Same situation in ecological modelling. They are not really in competition - we use them together for their relative strengths.
This thread is making me wonder: has anyone every tried to do a survey of Julia users to ask about all these kinds of things? For a community of data users, we seem to be relying an awful lot on anecdotes here. Maybe Julia Computing might want to put together a little survey that asks users about favorite packages, what areas they perceive as needing work, questions about whether people think certain packages (like DataFrames) should be promoted to a more official status, etc?
Yes. In fact, JuliaCall (the library for calling Julia from R) is one of the best libraries I’ve worked with. Did you know that you can automatically differentiate (yes, AD) R functions using that library? Indeed it’s true. That’s probably one of the best R AD libraries in some abstract sense of library.
But as @Raf is saying, there are relative strengths in the R package ecosystem that haven’t been matched in Julia yet. If you ever wanted to do a ridge regression that automatically computed
lambda, the easiest thing to do is to just open up R. Right now Julia’s strengths are more on the scientific computing side (numerical linear algebra, optimization, AD, diffeqs) so MATLAB should be scared. But the huge stats base of R keeps it useful even if the language is quite dreadful. Just like how Python has some nice ML and web server libraries that Julia doesn’t quite have yet.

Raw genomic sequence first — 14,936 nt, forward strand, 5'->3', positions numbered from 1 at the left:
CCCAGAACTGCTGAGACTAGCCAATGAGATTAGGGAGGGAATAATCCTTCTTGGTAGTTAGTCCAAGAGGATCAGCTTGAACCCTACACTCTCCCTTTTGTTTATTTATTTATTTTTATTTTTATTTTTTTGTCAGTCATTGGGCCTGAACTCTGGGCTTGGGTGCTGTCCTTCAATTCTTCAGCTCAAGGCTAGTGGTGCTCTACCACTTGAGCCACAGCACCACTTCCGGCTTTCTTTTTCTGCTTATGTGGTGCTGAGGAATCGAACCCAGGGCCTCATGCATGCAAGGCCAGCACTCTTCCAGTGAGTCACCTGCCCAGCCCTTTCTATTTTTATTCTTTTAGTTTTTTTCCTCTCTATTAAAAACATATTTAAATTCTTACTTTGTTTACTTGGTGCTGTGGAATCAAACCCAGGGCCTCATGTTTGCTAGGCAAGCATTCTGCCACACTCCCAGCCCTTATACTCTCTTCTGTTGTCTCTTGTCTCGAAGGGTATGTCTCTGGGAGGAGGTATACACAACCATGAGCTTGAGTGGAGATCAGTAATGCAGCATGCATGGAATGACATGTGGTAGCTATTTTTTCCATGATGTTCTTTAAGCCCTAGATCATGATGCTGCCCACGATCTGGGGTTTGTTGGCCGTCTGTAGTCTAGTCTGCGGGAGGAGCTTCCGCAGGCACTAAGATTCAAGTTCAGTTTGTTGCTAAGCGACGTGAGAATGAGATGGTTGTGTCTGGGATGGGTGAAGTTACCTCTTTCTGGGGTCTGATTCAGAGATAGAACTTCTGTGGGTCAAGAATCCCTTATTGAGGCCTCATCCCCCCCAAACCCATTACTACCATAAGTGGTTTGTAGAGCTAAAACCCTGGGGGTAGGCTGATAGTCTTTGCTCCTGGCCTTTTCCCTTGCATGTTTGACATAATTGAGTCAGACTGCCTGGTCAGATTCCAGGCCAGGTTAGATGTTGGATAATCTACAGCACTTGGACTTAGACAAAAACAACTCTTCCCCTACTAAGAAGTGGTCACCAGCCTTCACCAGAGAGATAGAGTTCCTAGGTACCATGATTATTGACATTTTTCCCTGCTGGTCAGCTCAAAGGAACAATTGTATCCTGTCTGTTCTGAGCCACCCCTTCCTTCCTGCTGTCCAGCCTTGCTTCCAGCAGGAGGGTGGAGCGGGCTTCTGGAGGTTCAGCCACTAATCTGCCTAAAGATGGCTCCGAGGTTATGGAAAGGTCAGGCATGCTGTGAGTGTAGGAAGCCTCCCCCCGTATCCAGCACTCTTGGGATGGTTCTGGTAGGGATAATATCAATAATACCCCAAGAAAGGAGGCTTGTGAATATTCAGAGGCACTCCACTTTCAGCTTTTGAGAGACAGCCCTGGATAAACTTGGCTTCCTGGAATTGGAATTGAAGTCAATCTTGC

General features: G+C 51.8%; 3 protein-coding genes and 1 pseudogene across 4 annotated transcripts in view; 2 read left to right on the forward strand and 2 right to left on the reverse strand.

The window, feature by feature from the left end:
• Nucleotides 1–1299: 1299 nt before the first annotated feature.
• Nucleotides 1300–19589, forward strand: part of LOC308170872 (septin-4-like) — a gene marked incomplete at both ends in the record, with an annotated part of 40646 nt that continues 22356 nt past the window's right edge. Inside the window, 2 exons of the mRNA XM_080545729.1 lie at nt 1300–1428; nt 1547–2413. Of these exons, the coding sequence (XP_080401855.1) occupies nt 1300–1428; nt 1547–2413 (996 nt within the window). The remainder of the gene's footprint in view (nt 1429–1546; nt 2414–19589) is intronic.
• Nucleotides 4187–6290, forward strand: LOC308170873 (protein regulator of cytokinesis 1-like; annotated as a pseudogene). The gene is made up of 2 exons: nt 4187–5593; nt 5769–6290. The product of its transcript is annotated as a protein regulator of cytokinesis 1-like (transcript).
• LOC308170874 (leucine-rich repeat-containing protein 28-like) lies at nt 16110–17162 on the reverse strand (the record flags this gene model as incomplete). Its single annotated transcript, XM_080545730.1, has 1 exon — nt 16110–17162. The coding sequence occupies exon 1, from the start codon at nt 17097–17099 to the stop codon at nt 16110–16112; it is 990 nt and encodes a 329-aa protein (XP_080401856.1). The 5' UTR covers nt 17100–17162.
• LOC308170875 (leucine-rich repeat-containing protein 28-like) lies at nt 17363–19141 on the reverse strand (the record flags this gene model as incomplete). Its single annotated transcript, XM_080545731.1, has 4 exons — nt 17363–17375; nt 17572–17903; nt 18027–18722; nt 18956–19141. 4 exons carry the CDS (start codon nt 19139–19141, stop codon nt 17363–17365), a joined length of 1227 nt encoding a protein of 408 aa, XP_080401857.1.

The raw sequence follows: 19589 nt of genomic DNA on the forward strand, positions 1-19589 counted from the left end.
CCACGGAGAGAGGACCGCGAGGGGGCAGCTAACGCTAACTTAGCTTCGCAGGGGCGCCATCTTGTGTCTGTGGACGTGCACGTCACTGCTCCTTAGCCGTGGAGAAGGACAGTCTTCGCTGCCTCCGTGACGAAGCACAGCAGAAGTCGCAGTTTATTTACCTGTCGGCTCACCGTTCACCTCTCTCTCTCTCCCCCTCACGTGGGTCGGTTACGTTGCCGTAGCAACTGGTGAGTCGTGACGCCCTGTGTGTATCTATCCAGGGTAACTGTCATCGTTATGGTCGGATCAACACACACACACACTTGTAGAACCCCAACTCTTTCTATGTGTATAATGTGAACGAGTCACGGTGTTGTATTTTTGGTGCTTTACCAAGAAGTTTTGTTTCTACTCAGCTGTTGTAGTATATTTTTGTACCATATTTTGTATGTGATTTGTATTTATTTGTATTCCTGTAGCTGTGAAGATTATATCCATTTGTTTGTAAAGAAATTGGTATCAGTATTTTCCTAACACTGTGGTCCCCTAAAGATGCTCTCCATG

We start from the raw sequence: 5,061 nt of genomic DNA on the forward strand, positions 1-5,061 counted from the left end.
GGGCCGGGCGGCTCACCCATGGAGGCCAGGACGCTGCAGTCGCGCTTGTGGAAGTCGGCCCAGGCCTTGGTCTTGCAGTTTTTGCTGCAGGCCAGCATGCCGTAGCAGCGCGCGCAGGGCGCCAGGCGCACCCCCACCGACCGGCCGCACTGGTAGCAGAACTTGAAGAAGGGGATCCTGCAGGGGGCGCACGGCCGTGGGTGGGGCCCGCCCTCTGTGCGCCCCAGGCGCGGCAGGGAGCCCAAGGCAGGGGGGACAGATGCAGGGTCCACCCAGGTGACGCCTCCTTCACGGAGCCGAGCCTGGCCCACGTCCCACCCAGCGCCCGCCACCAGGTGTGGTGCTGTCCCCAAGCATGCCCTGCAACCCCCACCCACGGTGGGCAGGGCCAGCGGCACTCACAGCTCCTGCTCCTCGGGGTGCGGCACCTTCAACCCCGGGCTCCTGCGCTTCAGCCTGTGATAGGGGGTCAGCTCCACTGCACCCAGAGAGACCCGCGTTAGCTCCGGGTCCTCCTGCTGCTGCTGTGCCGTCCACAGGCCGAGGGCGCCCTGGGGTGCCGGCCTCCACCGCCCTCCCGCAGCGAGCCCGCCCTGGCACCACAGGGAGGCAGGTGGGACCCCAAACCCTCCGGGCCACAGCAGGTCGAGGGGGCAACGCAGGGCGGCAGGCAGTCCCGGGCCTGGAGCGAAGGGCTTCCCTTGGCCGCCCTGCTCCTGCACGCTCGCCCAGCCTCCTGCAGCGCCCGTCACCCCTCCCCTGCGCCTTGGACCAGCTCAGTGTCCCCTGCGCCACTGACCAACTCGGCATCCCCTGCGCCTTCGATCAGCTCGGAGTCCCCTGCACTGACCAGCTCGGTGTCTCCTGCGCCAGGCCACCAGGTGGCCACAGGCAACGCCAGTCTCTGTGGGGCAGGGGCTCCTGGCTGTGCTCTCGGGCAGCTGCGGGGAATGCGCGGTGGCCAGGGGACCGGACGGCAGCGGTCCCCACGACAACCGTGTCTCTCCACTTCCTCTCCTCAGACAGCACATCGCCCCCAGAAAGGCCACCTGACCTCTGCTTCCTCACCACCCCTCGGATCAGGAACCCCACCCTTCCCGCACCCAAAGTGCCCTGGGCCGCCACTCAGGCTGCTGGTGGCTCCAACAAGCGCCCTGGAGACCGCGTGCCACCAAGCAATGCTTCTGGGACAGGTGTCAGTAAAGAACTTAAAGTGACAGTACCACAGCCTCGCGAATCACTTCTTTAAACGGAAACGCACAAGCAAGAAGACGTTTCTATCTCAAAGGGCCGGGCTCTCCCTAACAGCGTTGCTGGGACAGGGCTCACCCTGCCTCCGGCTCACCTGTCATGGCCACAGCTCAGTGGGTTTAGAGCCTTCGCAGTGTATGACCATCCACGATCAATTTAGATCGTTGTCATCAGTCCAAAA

To add some comments as a long time Matlab user in an academic research environment(physics).
Is Julia a direct competitor to Matlab and should Matlab be scared? In some areas, yes.
However, I see python/scipy/matplotlib and octave as more direct competitors to the common use case of base Matlab. And there the foss equivalents are a viable alternative.
What is often omitted in discussions, important functionality is fully or partly missing in all the contenders:
- For industry use Simulink is really important (automotive, telecom and aviation). There is simply no equivalent in Python, Julia, R or Octave
- Similar for toolboxes targeting real-time systems or formal code verification.
- Tight integration with leading commercial software packages (e.g. LabView, Comsol etc)
- Comprehensive and consistent documentation with example code for all functions
- A beginner friendly, just working out-of-the-box, tightly integrated environment(ide/debugger/profiler)
There is a lot of work being done on acausal modeling in Julia though. I don’t know about an app being in development though. But programatically Simulink isn’t even one of the leading modeling tools for this when compared to tools like Modelica (but it does have a nice point and click app).
This is being worked on.
Sure. It should be as difficult as
I = gmt("read -Ti file.tiff");
if `file.tif`` is an image, or
G = gmt("read -Tg file.tiff");
if the file is a grid. Now, since the
I type is only either 1 or 3 layers, for multi-layer files I would have to go to the GMT manual (not GMT.jl) to see how tha is done.
But we have been (similar to) here before. See this thread
Simulink is a causal modelling tool while Modelica is (mostly) acausal. Simscape would be the Matlab equivalent, though it’s not as widely used or feature rich.
My post before was not a critique of Julia, I like Julia a lot. Just to emphasize some strong points Matlab still has and why companies still buy it.
Another reason they still buy it, simply because companies tend to be a bit conservative, and until Julia is v1.0, they won’t touch it, no matter how much the employees ask to be able to use it instead of Matlab.
I thought everyone was going to acausal? What disciplines are better modeled causally (with causal modeling tools instead of just writing the diffeqs out)? Is this something we should investigate with Julia?